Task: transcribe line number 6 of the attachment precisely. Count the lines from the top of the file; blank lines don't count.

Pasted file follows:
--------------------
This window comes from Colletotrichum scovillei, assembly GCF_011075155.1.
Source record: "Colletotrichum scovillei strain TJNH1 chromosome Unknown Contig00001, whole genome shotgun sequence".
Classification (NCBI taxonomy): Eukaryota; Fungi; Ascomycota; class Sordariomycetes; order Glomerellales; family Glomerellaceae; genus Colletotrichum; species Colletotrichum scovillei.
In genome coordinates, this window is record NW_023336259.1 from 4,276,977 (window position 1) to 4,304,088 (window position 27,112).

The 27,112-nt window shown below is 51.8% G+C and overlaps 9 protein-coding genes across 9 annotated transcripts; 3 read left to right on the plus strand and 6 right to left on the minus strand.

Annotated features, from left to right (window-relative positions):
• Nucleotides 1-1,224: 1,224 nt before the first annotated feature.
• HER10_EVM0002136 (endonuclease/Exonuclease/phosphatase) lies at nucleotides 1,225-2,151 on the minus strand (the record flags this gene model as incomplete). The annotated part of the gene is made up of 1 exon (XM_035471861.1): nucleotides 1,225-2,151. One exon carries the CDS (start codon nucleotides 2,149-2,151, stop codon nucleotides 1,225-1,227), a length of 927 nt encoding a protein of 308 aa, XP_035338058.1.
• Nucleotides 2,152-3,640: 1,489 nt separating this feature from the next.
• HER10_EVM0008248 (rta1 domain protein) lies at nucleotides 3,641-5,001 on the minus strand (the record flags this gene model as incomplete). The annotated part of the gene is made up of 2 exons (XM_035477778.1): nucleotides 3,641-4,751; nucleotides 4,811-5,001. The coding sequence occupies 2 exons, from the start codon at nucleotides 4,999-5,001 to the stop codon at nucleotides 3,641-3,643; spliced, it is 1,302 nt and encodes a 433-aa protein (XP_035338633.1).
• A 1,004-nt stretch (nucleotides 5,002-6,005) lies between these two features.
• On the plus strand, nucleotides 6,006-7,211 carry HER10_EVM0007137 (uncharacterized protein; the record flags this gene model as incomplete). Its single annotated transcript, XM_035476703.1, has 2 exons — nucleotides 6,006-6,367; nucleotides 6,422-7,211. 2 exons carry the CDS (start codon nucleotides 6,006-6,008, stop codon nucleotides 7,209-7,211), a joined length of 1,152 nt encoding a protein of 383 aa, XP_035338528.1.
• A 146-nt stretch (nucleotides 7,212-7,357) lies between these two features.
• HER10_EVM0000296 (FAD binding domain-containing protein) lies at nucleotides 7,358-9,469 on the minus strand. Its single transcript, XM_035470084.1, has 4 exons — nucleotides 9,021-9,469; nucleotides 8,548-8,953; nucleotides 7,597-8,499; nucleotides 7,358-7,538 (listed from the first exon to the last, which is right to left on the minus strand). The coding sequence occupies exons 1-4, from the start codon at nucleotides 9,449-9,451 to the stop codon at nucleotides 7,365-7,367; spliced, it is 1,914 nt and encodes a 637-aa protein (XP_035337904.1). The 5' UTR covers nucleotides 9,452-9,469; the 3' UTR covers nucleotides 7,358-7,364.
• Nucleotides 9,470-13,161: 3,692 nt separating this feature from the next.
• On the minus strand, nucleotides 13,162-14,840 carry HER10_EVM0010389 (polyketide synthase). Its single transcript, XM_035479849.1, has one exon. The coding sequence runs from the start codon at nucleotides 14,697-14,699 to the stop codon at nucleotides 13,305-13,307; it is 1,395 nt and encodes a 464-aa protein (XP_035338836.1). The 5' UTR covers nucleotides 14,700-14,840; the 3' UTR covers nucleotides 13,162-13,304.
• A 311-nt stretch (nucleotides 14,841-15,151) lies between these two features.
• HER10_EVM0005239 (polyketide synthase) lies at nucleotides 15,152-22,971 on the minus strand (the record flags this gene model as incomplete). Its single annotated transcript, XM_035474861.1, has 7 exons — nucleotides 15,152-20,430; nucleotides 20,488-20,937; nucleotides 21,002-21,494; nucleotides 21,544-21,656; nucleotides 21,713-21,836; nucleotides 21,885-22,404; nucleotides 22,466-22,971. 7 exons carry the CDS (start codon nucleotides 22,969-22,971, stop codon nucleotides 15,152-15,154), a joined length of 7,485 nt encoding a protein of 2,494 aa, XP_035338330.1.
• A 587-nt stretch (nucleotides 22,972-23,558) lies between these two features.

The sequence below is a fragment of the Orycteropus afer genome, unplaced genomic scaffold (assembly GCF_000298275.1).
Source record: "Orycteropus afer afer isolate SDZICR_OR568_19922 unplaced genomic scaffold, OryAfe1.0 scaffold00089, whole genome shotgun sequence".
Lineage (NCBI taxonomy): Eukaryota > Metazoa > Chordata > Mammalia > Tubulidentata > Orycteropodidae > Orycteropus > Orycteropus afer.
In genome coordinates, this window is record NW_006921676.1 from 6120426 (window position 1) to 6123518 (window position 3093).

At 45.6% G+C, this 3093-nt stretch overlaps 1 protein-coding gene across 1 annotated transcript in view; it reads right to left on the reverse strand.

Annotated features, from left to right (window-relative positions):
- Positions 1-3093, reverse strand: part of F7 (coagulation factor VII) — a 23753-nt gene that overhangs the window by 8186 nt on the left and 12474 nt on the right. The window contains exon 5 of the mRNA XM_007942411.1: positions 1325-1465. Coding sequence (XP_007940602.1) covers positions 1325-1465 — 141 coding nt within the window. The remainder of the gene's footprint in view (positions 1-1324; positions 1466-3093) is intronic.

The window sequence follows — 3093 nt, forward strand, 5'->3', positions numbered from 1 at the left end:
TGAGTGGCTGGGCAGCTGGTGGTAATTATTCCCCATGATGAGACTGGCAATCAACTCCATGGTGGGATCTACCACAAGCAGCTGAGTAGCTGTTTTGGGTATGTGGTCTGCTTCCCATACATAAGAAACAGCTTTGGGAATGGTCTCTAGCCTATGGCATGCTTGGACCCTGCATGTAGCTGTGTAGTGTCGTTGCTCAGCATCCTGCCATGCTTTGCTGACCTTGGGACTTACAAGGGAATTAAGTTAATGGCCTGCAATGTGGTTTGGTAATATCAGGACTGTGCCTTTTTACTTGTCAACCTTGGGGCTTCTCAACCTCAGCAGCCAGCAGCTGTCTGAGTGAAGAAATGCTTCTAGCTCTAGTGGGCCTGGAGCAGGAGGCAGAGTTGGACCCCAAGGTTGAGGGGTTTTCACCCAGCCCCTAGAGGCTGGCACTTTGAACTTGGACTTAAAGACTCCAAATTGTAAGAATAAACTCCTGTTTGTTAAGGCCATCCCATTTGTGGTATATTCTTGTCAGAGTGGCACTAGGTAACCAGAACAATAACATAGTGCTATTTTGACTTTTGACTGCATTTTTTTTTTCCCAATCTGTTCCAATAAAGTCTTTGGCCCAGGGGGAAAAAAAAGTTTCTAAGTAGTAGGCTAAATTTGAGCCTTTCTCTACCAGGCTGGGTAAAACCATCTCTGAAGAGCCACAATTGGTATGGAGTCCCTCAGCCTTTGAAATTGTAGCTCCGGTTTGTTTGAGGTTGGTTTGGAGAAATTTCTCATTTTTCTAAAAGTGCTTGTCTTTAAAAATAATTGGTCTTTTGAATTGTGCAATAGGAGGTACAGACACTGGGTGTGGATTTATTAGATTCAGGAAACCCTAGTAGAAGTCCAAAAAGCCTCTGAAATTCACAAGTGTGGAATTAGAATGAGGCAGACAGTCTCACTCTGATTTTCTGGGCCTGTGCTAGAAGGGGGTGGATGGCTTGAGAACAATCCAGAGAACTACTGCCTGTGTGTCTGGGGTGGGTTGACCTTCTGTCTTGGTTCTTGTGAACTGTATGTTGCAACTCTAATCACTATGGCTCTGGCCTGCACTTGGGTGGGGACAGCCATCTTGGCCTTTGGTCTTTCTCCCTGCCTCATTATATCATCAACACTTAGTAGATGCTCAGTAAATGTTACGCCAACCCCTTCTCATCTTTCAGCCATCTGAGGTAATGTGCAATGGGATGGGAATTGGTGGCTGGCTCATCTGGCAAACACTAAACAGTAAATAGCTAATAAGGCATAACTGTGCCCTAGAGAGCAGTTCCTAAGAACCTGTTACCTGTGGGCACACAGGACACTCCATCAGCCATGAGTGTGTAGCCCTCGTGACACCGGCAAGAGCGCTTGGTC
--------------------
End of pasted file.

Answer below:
Annotated features, from left to right (window-relative positions):